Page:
“The true hypocrite is the one who ceases to perceive his deception, the one who lies with sincerity.”- Andre Gide
Last week The Voice for School Choice brought you an exclusive uncovering of Representative Dan Cooper’s out of state special interest gluttony. Cooper is a particularly noticeable example of an elected official lapping up out of state corporate special interest money, but certainly not the only one.
One of the legislators known to cry the loudest about the evil influence of out of state money is Oconee representative Bill Sandifer. During the most recent primary elections, Sandifer never equivocated on his feelings about candidates who take “special interest” contributions to fund their campaigns. In a May article published by The Daily Journal, Sandifer indicates that out of state money going to a candidate would cause him to suspect that, if elected, the candidate would simply be a pawn of his donors. Sandifer clearly sees himself as separate from this kind of suspect behavior.
In reference to Sandifer’s own fund raising practices, the article states-
Sandifer, however, does have one contribution of $500 from a contributor in Ohio. The Timken Company, which produces metals, allows and other miscellaneous industrial materials, has strong ties to the state, Sandifer said.
Following an explanation of why a tainted contribution from out of state would appear on his disclosure form, Sandifer reiterates his commitment to local fundraising.
“My contributions have been from people and or companies that I know, people I work with and that I have openly solicited their contributions.”
The contributors listed in Representative Sandifer’s campaign disclosure forms paint a very different picture of what money he is willing to “solicit.”
In his April 10th, 2008 ethics filing, Sandifer did have only one out-of-state donation; the $500 Timken contribution he acknowledges in the article. What Sandifer must have found unworthy of mention is the many thousands of dollars poured into his campaign coffers by out of state corporations in the previous filings.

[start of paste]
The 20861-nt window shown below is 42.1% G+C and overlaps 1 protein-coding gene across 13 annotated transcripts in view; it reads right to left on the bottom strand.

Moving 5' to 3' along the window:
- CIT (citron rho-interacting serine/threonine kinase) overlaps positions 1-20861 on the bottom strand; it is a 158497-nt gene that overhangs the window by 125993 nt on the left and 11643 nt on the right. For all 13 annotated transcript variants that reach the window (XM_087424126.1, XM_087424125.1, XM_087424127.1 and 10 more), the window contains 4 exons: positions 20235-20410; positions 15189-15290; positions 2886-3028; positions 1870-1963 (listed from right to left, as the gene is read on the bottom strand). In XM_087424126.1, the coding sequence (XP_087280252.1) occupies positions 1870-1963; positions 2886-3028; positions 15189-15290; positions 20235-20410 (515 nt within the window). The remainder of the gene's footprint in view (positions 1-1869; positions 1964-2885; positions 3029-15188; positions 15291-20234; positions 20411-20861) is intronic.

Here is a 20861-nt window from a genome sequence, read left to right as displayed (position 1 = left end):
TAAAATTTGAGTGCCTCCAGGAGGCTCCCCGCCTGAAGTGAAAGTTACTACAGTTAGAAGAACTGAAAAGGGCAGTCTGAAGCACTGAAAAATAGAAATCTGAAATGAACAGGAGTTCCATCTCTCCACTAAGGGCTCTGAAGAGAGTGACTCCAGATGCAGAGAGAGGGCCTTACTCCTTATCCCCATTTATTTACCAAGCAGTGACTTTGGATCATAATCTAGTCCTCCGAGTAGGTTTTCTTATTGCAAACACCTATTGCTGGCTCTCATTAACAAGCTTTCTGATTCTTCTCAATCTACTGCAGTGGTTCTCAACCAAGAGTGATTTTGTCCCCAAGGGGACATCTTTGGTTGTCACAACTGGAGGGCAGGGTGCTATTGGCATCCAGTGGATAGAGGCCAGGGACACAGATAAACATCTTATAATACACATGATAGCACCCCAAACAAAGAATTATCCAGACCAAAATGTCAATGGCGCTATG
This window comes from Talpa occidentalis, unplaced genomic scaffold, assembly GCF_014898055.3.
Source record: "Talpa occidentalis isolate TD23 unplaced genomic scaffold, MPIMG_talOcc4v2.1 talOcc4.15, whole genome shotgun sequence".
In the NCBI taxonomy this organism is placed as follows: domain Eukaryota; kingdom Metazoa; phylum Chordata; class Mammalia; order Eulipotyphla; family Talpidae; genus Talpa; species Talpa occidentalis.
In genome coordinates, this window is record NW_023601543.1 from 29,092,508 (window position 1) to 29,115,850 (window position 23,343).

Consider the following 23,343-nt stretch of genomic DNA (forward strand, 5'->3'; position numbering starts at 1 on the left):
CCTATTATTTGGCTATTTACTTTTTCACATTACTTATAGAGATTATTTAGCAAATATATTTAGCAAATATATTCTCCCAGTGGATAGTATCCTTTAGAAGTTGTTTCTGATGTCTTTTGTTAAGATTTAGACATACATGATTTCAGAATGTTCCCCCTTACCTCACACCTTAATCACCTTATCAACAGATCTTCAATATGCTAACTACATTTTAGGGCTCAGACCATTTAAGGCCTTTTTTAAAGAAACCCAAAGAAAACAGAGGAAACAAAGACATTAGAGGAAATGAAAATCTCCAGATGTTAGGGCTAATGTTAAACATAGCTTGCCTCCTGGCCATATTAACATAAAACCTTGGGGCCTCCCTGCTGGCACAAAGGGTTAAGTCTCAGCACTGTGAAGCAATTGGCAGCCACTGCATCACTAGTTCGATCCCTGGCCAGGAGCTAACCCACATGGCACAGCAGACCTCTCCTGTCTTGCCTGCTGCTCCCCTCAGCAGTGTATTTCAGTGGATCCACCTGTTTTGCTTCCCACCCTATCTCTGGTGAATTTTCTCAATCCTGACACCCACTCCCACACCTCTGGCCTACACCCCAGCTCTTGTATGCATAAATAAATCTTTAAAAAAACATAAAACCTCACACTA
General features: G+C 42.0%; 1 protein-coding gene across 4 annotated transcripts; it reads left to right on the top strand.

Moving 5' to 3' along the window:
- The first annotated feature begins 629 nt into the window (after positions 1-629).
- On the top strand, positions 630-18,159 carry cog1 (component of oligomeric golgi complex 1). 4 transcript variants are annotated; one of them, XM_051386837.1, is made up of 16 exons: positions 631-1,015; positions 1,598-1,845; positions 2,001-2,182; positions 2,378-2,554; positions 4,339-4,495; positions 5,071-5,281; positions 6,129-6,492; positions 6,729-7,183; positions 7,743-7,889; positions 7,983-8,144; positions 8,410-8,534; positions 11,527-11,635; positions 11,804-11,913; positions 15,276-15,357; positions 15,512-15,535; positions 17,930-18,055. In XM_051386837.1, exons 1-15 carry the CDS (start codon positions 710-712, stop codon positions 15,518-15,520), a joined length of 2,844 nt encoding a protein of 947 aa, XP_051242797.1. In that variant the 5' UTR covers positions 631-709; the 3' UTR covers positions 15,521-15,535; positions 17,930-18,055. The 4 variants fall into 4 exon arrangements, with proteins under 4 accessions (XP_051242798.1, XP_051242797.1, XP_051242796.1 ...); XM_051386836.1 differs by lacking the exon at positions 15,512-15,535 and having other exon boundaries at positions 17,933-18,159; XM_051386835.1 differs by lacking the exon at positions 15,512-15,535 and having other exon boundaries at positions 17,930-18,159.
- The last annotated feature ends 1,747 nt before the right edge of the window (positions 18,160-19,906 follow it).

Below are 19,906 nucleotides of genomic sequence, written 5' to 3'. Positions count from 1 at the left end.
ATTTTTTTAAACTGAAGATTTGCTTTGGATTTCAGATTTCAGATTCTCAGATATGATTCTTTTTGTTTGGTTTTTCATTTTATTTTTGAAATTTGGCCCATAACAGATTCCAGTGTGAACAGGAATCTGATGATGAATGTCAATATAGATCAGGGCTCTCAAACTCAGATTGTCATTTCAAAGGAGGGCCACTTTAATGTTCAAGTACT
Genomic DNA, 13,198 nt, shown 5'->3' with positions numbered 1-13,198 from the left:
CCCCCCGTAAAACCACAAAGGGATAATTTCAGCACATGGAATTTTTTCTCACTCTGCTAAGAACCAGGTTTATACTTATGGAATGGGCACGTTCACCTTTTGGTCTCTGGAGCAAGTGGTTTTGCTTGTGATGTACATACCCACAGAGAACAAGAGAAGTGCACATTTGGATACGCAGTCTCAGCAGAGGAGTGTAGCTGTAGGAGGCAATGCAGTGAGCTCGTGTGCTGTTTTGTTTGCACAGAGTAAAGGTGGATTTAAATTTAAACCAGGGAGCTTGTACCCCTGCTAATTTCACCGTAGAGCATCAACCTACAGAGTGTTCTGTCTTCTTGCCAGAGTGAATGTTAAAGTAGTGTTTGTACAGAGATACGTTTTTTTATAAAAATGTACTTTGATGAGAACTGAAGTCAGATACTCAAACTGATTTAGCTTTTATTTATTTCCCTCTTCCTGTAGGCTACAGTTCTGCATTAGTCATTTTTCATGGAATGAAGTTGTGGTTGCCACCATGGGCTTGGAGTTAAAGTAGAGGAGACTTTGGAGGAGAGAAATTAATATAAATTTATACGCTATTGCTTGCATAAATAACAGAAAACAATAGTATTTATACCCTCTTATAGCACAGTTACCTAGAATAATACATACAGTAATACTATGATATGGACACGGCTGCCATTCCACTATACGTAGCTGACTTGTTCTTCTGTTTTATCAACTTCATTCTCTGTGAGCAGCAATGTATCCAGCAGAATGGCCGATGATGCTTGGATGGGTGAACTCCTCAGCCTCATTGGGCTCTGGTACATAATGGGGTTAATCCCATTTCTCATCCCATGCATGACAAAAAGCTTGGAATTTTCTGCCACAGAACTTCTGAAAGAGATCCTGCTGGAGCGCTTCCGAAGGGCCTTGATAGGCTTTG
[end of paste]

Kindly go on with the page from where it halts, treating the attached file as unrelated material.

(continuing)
According to forms filled with the SC State Ethics Commission, Sandifer acknowledges taking almost $18,000 from out- of- state corporations in 2008.
Incidentally, Sandifer received more money from out of state than his opponent in the June 2008 primary.
Factor in out-of-state corporate money from 2007, and Sandifer’s special interest total jumps to well over $25,000 for 2007 and 2008.
The companies that pay big money to keep Sandifer in their corner are hardly the small town donors he claims to go to for reelection money.
Here are just a few of Sandifer’s out of state benefactors-
Reynolds American -$500
Check In to Cash -$500
Lorillard Tobacco -$1000
Phillip Morris USA-$500
Progress Energy Services-$1000
If Sandifer asserts that taking large quantities of “special interest” money indicates a candidate is easily controlled by his contributors, what does that say about his own candidacy? Are the residents of Oconee County to assume that Sandifer is controlled by Big Tobacco, Payday Lenders, and Pharmaceutical companies? By his own words they should.
The laughable hypocrisy demonstrated by Representative Sandifer, and many of his fellow lawmakers, is a vivid example of why improving education and the economy of South Carolina is such an uphill battle. Incumbent politicians demonstrate year after year that reelection is far more important to them than transparent government and quality leadership. The very fact that Sandifer can feel comfortable pointing the finger of accusation at others, even with his own hands full of special interest checks, shows the low level of direction the state can expect from many like him in the General Assembly.